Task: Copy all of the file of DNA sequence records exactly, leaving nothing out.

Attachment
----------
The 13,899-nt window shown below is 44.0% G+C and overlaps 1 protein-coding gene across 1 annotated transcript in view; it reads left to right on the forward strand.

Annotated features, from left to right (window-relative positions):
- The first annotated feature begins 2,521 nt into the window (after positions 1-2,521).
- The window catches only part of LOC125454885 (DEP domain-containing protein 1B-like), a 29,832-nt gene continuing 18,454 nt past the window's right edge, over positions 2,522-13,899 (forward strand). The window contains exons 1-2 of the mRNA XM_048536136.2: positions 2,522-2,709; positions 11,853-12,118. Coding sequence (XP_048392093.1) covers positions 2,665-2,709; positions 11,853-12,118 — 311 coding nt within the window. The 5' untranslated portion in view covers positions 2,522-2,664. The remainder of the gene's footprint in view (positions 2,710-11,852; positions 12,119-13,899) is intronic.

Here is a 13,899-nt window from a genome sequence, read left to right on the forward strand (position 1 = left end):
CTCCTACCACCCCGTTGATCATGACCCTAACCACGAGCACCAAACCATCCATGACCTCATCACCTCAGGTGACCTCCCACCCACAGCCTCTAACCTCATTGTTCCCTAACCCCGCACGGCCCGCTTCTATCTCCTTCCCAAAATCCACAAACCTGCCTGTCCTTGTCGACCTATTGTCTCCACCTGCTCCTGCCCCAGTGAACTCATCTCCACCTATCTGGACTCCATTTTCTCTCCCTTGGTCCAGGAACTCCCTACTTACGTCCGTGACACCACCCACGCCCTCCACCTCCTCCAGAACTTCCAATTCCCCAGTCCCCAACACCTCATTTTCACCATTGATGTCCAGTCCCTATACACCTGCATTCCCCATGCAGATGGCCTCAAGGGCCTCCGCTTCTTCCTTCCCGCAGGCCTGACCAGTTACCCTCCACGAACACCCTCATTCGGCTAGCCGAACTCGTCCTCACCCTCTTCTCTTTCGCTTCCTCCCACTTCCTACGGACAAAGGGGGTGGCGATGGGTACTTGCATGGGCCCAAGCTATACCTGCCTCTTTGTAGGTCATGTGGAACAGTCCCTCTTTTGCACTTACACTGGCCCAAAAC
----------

The 13,899-nt window shown below is 44.0% G+C and overlaps 1 protein-coding gene across 1 annotated transcript in view; it reads left to right on the forward strand.

Annotated features, from left to right (window-relative positions):
- The first annotated feature begins 2,521 nt into the window (after positions 1-2,521).
- The window catches only part of LOC125454885 (DEP domain-containing protein 1B-like), a 29,832-nt gene continuing 18,454 nt past the window's right edge, over positions 2,522-13,899 (forward strand). The window contains exons 1-2 of the mRNA XM_048536136.2: positions 2,522-2,709; positions 11,853-12,118. Coding sequence (XP_048392093.1) covers positions 2,665-2,709; positions 11,853-12,118 — 311 coding nt within the window. The 5' untranslated portion in view covers positions 2,522-2,664. The remainder of the gene's footprint in view (positions 2,710-11,852; positions 12,119-13,899) is intronic.

Here is a 13,899-nt window from a genome sequence, read left to right on the forward strand (position 1 = left end):
CTCCTACCACCCCGTTGATCATGACCCTAACCACGAGCACCAAACCATCCATGACCTCATCACCTCAGGTGACCTCCCACCCACAGCCTCTAACCTCATTGTTCCCTAACCCCGCACGGCCCGCTTCTATCTCCTTCCCAAAATCCACAAACCTGCCTGTCCTTGTCGACCTATTGTCTCCACCTGCTCCTGCCCCAGTGAACTCATCTCCACCTATCTGGACTCCATTTTCTCTCCCTTGGTCCAGGAACTCCCTACTTACGTCCGTGACACCACCCACGCCCTCCACCTCCTCCAGAACTTCCAATTCCCCAGTCCCCAACACCTCATTTTCACCATTGATGTCCAGTCCCTATACACCTGCATTCCCCATGCAGATGGCCTCAAGGGCCTCCGCTTCTTCCTTCCCGCAGGCCTGACCAGTTACCCTCCACGAACACCCTCATTCGGCTAGCCGAACTCGTCCTCACCCTCTTCTCTTTCGCTTCCTCCCACTTCCTACGGACAAAGGGGGTGGCGATGGGTACTTGCATGGGCCCAAGCTATACCTGCCTCTTTGTAGGTCATGTGGAACAGTCCCTCTTTTGCACTTACACTGGCCCAAAAC